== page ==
Monday, November 30, 2015

Dr. Ellen Hughes' 10 Tips for Healthy Living

Institute Scholar Emerita Ellen Hughes, MD, PhD, sought to understand how each of us can attain our highest level of well-being at every stage of life. Her Institute supported-work involved studying the many ways people age—on molecular, genetic, epigenetic, and cellular levels; as a whole organism; and as a member of a community.

Based on her investigation, here are Dr. Hughes’ top tips for healthy living and active aging:

Maintain a healthy weight. We need fewer calories as we age, so watching portion size is key. Strategies to try: Since we tend to “eat with our eyes” serve meals on smaller dishes. Eat with the opposite hand to slow yourself down. Use smart phone apps, such as MyFitnessPal, to track your calories and exercise.

Exercise. Significant health benefits are associated with being active, but exercise doesn’t need to be intense or prolonged to be beneficial. In fact, just getting up off the couch helps your muscles metabolize fat and sugar more effectively. Work activity into your daily schedule: Park farther away, take the stairs, walk during breaks.

Stay mentally active. Whatever is good for your heart is good for your brain. Clinical trials show that brain fitness programs work. Our brains grow new neurons, and neurons make new connections. Learning new things will keep you mentally strong.

Reduce inflammation. Chronic inflammation is believed to play a role in diseases such as heart disease and Alzheimer’s. Exercise, daily flossing, stress management, and eating an “anti-inflammatory” diet (high in healthy fats and low in simple carbohydrates, saturated and trans fats, and additives) helps reduce inflammation.

Cultivate positive emotions. How we view the world affects our health. Happiness is 50 percent genetics, 10 percent environment, and 40 percent voluntary activity. Gratitude and forgiveness are associated with increased happiness, health, and optimism. Laughter reduces cardiovascular stress, enhances immune function, increases pain tolerance, and lowers blood sugar in diabetics.

Manage stress. We can’t eliminate all the stress in life but we can control our response by learning how to relax, which lowers respiration, heart rate, blood pressure, blood sugar, cortisol and adrenaline. There are numerous pathways to relaxation: diaphragmatic breathing, meditation, biofeedback, imagery, hypnosis, progressive muscle relaxation, yoga, tai chi, qi gong, prayer, exercise, and music.

Get adequate sleep. Sleep deprivation contributes to obesity, accidents, physical pain, and poorer health. For better sleep, wake up at the same time each morning. Go to bed only when tired. If unable to fall asleep, get out of bed until you’re sleepy. Slow down before bedtime: no TV, surfing the net, or checking email. Avoid alcohol, stimulants, and heavy meals close to bedtime. Create a cool, dark, quiet place to sleep.

Stay connected. Meaningful relationships are the most consistent predictor of quality of life. Loneliness, depression and isolation increase mortality by three to seven times.

Engage in activities that are meaningful. People are happier when they give. Volunteering, for example, has been found to extend the life of elderly veterans.

Connect with something beyond you. Transcendent purpose and spirituality are associated with better health and greater happiness. Something larger could be a higher power, nature, or something else. More than 50 studies have shown positive health benefits of regular religious attendance.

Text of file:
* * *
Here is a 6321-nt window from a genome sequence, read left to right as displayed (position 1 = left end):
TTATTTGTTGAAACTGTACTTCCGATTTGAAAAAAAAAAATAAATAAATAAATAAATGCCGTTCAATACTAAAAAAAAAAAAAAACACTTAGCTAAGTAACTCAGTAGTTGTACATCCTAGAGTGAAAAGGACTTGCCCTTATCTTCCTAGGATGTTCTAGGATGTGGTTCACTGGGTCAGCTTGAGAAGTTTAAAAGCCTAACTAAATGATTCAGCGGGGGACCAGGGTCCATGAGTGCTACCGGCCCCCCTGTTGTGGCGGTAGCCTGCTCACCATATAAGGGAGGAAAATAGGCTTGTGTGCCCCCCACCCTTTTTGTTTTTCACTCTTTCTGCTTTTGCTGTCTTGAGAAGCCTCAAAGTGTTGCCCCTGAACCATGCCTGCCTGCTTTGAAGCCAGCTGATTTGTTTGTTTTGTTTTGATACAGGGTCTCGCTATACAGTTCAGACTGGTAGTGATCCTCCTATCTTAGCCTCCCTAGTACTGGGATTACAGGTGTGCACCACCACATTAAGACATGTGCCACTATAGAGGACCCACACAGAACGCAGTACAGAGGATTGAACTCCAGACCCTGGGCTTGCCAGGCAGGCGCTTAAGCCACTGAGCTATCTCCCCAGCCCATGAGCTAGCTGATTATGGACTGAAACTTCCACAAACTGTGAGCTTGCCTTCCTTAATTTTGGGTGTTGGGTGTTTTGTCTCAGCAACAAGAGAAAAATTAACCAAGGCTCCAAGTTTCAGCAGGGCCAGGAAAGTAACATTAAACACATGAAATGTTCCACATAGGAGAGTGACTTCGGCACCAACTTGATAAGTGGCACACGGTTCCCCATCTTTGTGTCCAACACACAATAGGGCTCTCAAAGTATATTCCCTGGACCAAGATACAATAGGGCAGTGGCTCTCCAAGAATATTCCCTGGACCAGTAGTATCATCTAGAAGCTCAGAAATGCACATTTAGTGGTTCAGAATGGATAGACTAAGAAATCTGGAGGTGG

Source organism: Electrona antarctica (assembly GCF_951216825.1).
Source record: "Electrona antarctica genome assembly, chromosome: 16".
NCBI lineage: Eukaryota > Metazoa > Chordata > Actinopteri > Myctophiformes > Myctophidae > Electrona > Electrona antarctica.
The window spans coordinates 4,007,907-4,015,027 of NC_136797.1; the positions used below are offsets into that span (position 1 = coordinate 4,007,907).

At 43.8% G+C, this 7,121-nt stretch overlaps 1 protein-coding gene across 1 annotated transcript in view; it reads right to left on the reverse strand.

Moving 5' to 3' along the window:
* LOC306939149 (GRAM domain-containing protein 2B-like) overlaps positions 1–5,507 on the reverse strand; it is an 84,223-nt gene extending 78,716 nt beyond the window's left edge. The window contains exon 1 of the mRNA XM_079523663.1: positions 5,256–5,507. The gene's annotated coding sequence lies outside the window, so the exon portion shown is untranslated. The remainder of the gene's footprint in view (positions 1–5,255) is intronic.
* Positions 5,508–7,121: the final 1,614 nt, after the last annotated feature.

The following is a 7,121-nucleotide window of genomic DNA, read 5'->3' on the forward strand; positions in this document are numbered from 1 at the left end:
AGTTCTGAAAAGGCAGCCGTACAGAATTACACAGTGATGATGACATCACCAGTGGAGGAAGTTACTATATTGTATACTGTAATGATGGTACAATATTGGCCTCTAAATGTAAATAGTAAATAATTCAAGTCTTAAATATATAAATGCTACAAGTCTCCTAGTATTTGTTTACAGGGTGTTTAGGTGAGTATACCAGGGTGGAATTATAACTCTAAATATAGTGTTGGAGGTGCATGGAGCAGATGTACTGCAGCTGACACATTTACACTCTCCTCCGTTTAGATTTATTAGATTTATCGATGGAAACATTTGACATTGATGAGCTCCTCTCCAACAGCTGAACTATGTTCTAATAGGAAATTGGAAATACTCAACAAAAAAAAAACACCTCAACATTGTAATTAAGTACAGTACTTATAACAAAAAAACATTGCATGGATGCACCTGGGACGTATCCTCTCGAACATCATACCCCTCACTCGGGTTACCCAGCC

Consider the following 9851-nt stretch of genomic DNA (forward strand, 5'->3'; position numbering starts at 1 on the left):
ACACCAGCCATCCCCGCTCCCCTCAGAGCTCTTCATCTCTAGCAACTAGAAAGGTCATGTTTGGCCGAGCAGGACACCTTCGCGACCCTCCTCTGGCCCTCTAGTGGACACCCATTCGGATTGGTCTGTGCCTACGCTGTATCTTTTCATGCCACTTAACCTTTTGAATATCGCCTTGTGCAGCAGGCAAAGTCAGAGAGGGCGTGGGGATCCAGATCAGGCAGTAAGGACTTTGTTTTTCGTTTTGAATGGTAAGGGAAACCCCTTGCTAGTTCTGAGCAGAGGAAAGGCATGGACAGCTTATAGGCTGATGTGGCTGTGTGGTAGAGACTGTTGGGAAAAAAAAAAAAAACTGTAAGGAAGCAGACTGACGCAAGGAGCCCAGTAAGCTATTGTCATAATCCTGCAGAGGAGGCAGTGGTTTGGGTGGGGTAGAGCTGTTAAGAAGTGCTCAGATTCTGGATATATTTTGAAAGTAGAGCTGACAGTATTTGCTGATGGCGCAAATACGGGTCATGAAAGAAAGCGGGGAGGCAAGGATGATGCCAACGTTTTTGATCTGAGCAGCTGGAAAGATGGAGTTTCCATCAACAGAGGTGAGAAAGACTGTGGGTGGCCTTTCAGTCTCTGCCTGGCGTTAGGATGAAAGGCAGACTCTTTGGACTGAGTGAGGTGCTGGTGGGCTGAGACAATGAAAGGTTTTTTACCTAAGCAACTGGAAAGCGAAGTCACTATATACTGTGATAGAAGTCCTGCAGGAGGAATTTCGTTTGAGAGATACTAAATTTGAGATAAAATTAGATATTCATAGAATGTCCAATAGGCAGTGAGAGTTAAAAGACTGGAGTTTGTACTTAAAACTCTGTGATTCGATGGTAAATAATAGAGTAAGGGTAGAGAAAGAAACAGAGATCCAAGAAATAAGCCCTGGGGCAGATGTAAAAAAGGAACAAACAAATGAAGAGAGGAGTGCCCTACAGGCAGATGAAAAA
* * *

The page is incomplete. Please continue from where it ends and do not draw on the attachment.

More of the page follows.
RECOGNIZE YOU HAVE THE POWER

Thanks to the new science of aging, we know there are things you can do to live better—and not just longer. Healthy lifestyles have a powerful effect on how your genes are expressed. Even small changes can make a big difference!

To view the original article source visit: http://tiih.org/who/blog/dr-ellen-hughes-10-tips-healthy-living/?utm_source=Fall+2015+News&utm_campaign=Fall+Newsletter&utm_medium=email

Monday, November 23, 2015

Choose to Be Grateful. It Will Make You Happier.

Choose to Be Grateful. It Will Make You Happier
By Arthur C. Brooks

TWENTY-FOUR years ago this month, my wife and I married in Barcelona, Spain. Two weeks after our wedding, flush with international idealism, I had the bright idea of sharing a bit of American culture with my Spanish in-laws by cooking a full Thanksgiving dinner.

Easier said than done. Turkeys are not common in Barcelona. The local butcher shop had to order the bird from a specialty farm in France, and it came only partially plucked. Our tiny oven was too small for the turkey. No one had ever heard of cranberries.

Over dinner, my new family had many queries. Some were practical, such as, “What does this beast eat to be so filled with bread?” But others were philosophical: “Should you celebrate this holiday even if you don’t feel grateful?”

I stumbled over this last question. At the time, I believed one should feel grateful in order to give thanks. To do anything else seemed somehow dishonest or fake — a kind of bourgeois, saccharine insincerity that one should reject. It’s best to be emotionally authentic, right? Wrong. Building the best life does not require fealty to feelings in the name of authenticity, but rather rebelling against negative impulses and acting right even when we don’t feel like it. In a nutshell, acting grateful can actually make you grateful.

To continue reading this article, visit: http://www.nytimes.com/2015/11/22/opinion/sunday/choose-to-be-grateful-it-will-make-you-happier.html?_r=0

Monday, November 16, 2015

What is Integrative Medicine?

Good morning,

Today we are sharing an article on Integrative Medicine from U.S.News Health.

As the American healthcare system grows progressively stressed and truly patient-centered care becomes increasingly difficult to find, more people than ever before are looking for alternatives to the conventional healthcare model.